Bigger Sensors, Blurrier Backgrounds
A mobile phone might advertise that it comes with a large aperture lens, like an f/2, which means that the aperture (think of it like the eyelid of the lens) can open wide. But unlike a large aperture lens on a DSLR camera, which can provide more apparent background blur – also known as bokeh – it’s near impossible to get the same effect on a mobile phone.
This is because depth of field is affected by magnification, so the larger the sensor, the more the background can be blurred, leading to that dreamy outof-focus look in portraits. This is why it’s difficult to achieve the same effect with smartphones, which have small sensors.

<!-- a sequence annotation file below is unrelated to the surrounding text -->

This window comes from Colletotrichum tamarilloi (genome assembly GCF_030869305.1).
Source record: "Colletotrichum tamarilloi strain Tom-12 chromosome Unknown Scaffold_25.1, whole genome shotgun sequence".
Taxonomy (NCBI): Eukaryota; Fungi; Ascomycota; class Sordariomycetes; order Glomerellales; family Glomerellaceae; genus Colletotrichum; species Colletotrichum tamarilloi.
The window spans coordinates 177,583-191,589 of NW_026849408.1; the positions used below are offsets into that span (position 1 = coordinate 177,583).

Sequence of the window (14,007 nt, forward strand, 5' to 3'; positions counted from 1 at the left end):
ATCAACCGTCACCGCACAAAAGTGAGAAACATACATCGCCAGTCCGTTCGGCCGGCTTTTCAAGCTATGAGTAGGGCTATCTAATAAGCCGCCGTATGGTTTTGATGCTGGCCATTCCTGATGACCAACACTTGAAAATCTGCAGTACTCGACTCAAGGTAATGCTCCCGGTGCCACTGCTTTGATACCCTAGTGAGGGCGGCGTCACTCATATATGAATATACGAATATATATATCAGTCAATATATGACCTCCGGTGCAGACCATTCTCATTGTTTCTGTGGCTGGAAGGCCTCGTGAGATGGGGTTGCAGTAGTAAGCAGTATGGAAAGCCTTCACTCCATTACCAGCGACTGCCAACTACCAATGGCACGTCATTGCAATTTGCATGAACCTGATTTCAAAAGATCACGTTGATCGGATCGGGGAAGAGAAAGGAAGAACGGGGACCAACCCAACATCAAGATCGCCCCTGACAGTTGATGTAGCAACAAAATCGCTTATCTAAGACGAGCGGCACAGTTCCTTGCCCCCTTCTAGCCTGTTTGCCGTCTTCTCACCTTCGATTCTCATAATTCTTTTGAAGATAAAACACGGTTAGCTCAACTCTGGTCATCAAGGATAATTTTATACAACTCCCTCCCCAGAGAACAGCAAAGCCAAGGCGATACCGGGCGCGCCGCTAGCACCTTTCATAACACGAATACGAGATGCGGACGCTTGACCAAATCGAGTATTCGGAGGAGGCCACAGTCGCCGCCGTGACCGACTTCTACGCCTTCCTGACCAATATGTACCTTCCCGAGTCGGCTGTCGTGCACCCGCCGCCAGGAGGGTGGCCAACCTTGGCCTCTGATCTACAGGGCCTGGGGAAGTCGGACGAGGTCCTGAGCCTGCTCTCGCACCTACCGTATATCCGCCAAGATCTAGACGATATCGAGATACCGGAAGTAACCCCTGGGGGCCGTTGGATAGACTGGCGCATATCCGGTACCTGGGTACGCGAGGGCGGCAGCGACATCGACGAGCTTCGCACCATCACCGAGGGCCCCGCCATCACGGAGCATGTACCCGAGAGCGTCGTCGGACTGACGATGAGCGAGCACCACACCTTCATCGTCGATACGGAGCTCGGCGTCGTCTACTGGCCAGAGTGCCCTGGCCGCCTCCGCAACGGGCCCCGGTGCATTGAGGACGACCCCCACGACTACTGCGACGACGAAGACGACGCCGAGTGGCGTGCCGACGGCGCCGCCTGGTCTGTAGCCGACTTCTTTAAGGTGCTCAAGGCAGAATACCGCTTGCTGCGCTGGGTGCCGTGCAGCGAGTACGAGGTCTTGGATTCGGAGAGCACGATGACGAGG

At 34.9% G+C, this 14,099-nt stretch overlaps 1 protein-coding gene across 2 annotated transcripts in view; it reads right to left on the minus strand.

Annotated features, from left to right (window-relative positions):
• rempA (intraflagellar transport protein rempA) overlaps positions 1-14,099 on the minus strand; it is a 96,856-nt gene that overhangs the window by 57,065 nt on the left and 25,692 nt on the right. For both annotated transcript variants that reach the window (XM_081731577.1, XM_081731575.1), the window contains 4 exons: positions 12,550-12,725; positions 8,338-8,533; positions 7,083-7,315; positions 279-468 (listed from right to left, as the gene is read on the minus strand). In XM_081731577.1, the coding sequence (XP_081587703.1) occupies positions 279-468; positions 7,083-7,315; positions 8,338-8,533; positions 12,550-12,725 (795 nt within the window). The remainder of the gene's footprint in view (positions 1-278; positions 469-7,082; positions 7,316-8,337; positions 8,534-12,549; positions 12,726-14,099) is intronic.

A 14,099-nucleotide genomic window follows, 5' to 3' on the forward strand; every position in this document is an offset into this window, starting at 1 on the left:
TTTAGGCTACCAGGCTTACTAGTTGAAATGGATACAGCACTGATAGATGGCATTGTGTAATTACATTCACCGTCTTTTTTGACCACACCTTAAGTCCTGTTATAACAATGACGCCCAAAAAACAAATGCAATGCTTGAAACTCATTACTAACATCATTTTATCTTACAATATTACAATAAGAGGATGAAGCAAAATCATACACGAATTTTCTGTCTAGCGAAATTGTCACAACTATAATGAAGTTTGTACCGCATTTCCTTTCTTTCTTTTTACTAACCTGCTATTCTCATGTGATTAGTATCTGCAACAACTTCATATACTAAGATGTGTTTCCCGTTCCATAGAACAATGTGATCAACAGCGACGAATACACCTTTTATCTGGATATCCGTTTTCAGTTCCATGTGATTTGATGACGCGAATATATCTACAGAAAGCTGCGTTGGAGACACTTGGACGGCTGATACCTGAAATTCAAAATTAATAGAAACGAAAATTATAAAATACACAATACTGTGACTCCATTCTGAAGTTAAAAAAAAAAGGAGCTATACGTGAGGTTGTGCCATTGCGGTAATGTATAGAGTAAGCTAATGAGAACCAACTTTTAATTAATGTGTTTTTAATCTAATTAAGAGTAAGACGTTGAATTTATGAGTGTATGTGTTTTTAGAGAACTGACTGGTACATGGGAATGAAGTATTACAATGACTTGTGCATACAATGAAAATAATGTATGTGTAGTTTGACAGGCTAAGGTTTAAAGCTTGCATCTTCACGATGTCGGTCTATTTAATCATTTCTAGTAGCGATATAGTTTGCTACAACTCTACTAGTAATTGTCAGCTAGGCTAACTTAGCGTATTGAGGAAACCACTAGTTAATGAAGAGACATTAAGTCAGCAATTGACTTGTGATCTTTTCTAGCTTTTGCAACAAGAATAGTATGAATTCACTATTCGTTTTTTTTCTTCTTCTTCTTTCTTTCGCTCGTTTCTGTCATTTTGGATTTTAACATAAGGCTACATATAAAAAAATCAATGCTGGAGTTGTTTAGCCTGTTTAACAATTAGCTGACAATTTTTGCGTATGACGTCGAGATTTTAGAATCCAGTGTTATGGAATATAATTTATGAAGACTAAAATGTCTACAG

But wide aperture lenses are also known as fast lenses, because they help the sensor capture more light at slower shutter speeds by letting more light in. So while that f/2 lens might not get you dreamy bokeh, it will help you shoot at faster speeds in low-light, reducing the chances of camera blur.